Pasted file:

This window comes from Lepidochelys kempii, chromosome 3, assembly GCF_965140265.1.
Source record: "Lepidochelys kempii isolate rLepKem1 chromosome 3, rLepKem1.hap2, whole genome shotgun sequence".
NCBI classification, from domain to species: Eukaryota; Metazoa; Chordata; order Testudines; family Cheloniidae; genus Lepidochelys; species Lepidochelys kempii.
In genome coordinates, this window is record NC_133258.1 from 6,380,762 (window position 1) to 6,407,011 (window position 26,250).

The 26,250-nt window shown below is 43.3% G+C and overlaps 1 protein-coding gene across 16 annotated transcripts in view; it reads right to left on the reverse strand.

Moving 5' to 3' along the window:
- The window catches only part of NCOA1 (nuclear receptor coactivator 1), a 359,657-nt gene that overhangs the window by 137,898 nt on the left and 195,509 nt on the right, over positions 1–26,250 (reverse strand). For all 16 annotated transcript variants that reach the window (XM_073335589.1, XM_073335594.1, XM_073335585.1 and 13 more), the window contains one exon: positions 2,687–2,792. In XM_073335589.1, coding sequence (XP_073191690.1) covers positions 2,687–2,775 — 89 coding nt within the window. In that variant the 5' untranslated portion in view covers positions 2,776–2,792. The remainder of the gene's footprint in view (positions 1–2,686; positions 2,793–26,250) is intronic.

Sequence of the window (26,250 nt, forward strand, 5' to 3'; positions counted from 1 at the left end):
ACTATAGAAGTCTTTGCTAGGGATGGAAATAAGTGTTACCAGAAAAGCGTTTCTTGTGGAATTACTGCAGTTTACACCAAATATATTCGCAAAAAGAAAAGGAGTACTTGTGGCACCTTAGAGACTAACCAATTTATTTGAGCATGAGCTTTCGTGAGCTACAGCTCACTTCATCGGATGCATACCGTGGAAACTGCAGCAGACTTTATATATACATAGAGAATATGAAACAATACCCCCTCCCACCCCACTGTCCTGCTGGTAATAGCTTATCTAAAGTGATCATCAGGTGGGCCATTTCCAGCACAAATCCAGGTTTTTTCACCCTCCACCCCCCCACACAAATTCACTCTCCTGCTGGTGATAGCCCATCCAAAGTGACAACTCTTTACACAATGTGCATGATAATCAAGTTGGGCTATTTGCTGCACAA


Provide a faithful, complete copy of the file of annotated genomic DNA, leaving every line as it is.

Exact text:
This window comes from Lepidochelys kempii, chromosome 3, assembly GCF_965140265.1.
Source record: "Lepidochelys kempii isolate rLepKem1 chromosome 3, rLepKem1.hap2, whole genome shotgun sequence".
NCBI classification, from domain to species: Eukaryota; Metazoa; Chordata; order Testudines; family Cheloniidae; genus Lepidochelys; species Lepidochelys kempii.
In genome coordinates, this window is record NC_133258.1 from 6,380,762 (window position 1) to 6,407,011 (window position 26,250).

The 26,250-nt window shown below is 43.3% G+C and overlaps 1 protein-coding gene across 16 annotated transcripts in view; it reads right to left on the reverse strand.

Moving 5' to 3' along the window:
- The window catches only part of NCOA1 (nuclear receptor coactivator 1), a 359,657-nt gene that overhangs the window by 137,898 nt on the left and 195,509 nt on the right, over positions 1–26,250 (reverse strand). For all 16 annotated transcript variants that reach the window (XM_073335589.1, XM_073335594.1, XM_073335585.1 and 13 more), the window contains one exon: positions 2,687–2,792. In XM_073335589.1, coding sequence (XP_073191690.1) covers positions 2,687–2,775 — 89 coding nt within the window. In that variant the 5' untranslated portion in view covers positions 2,776–2,792. The remainder of the gene's footprint in view (positions 1–2,686; positions 2,793–26,250) is intronic.

Sequence of the window (26,250 nt, forward strand, 5' to 3'; positions counted from 1 at the left end):
ACTATAGAAGTCTTTGCTAGGGATGGAAATAAGTGTTACCAGAAAAGCGTTTCTTGTGGAATTACTGCAGTTTACACCAAATATATTCGCAAAAAGAAAAGGAGTACTTGTGGCACCTTAGAGACTAACCAATTTATTTGAGCATGAGCTTTCGTGAGCTACAGCTCACTTCATCGGATGCATACCGTGGAAACTGCAGCAGACTTTATATATACATAGAGAATATGAAACAATACCCCCTCCCACCCCACTGTCCTGCTGGTAATAGCTTATCTAAAGTGATCATCAGGTGGGCCATTTCCAGCACAAATCCAGGTTTTTTCACCCTCCACCCCCCCACACAAATTCACTCTCCTGCTGGTGATAGCCCATCCAAAGTGACAACTCTTTACACAATGTGCATGATAATCAAGTTGGGCTATTTGCTGCACAA